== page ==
As fans of "The Borgias" can attest, one of the most promising young faces in Season 1 was Francois Arnaud, the French-Canadian actor who plays eldest son Cesare on the Showtime period drama. I sat down with Arnaud to talk about where Season 2 will take Cesare, and what obstacles he might face in the days ahead.
Thanks so much for taking the time to talk about Season 2! Can we start off by discussing the chronology a bit? Exactly how much time has passed between the end of Season 1, and the events that take place in the Season 2 premiere? It's clearly enough time for you and Juan to get a little bit shaggy, and time enough for you to drive Cardinal della Rovere just a little bit crazy.
Francois Arnaud: Not much. I'd say about five or six months...I go by the age of Lucrezia's baby.
It's always hard to tell just how old a TV baby is meant to be.
FA: [laughs] Yeah, because they're only supposed to look like they're two weeks old, and they look like they're two years old.
So during that six month period of time between seasons, was there any one event that happened offscreen to drive a wedge further between Cesare and Juan? When people see the first two episodes of Season 2, they'll be intrigued by just how intense that animosity between the two brothers has become.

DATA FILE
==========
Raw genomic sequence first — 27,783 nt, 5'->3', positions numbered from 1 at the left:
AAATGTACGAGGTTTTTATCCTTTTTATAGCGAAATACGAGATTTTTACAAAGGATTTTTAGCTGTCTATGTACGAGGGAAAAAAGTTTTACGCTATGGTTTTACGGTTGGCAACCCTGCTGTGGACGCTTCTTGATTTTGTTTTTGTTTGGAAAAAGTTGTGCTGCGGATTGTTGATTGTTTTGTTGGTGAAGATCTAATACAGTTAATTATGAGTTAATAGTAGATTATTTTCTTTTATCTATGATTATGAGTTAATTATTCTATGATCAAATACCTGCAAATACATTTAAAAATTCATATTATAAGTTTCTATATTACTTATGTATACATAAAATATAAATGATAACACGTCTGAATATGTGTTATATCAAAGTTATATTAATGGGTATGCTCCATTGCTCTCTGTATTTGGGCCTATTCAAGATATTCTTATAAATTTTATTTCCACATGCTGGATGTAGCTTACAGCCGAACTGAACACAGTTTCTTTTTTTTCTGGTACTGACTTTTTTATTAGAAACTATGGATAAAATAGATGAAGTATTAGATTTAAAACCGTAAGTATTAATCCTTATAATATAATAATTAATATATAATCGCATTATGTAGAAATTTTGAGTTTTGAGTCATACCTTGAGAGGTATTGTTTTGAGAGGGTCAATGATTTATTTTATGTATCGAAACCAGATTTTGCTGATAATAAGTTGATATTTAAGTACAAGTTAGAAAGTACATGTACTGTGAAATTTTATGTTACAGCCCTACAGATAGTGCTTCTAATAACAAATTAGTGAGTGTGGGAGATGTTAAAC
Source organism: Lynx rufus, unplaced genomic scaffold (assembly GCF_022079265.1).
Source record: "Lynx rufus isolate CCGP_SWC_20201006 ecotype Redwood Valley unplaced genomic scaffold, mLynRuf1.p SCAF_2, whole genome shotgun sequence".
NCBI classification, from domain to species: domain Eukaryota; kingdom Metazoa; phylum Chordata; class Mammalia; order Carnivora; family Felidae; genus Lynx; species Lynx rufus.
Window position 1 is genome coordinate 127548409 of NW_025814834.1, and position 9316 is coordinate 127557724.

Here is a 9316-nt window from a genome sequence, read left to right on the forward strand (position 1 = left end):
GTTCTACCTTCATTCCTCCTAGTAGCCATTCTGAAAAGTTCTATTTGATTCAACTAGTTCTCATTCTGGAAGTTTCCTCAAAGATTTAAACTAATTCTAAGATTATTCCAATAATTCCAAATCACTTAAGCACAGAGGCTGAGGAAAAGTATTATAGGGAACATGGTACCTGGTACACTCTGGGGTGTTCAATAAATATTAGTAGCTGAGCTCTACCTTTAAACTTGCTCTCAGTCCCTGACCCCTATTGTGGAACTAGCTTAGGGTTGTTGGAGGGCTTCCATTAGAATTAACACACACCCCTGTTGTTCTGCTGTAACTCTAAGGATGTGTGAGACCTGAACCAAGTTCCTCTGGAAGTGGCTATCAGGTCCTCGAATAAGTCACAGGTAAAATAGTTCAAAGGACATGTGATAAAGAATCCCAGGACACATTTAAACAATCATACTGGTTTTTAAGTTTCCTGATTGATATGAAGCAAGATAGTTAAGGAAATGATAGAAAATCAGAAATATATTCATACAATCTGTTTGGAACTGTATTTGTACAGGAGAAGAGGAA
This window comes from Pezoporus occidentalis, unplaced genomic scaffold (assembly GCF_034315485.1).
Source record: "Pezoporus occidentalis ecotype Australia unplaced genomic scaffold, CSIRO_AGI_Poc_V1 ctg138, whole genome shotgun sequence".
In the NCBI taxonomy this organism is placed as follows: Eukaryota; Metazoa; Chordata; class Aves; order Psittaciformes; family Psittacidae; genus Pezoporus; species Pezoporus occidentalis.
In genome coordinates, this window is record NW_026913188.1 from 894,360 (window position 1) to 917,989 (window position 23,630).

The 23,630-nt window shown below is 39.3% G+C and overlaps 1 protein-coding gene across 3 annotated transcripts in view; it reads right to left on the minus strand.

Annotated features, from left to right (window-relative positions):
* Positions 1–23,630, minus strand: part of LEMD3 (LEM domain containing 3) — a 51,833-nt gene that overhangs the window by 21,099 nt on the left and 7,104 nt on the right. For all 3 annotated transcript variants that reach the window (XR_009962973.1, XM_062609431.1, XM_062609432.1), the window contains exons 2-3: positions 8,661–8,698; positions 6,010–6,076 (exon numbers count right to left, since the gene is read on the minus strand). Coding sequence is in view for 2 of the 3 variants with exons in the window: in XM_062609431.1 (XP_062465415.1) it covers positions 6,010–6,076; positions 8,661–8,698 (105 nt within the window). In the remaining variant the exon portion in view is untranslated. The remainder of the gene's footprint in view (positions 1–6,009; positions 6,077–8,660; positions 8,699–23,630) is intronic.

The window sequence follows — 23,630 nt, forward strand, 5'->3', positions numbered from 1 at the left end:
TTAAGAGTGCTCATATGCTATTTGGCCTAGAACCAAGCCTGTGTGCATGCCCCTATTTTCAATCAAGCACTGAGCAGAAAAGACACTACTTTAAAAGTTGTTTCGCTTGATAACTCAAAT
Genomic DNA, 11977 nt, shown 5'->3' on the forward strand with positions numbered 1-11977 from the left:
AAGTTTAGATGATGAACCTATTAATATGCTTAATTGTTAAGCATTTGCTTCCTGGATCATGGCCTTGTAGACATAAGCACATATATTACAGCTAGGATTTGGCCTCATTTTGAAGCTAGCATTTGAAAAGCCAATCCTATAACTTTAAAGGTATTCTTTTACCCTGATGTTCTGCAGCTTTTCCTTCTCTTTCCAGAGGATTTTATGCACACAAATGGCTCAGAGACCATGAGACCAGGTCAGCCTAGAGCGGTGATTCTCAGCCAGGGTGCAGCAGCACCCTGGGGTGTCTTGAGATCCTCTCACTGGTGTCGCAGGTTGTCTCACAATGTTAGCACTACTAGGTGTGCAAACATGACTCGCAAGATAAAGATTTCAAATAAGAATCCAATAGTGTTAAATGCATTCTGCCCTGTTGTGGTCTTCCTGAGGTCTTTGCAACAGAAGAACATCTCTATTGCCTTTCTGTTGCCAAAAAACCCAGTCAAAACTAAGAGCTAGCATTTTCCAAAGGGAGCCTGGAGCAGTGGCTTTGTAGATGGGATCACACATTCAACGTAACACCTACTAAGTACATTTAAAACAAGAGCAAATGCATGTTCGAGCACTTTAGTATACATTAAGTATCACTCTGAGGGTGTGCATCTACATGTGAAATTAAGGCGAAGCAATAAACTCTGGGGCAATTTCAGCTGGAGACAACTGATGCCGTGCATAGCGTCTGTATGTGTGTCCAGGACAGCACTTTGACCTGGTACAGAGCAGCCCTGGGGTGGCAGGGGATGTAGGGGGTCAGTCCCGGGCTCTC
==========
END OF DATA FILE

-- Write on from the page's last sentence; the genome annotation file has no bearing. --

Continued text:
FA: I think as they grew up, that childish rivalry just became something more mature, something more like real hatred now. It's morphed into something deep and real, and I think that Cesare's envy and jealousy have escalated, as well.
In past interviews, you went on the record saying that Cesare thinks Juan is an idiot. With Juan's position strengthened in Season 2, do you think that perhaps Cesare underestimated his brother?
FA: No, I think David [Oakes, who plays Juan Borgia] didn't want Juan to look like an idiot, and tried to portray him differently. [laughs] I still think Juan's an idiot.
Speaking of David, what would you say was more grueling: The eight hours it took for you to film the shower scene in "Les grandes chaleurs" with Marie-Therese Fortin, or the time it took to choreograph and film that epic swordfight between you and David in the Season 2 premiere?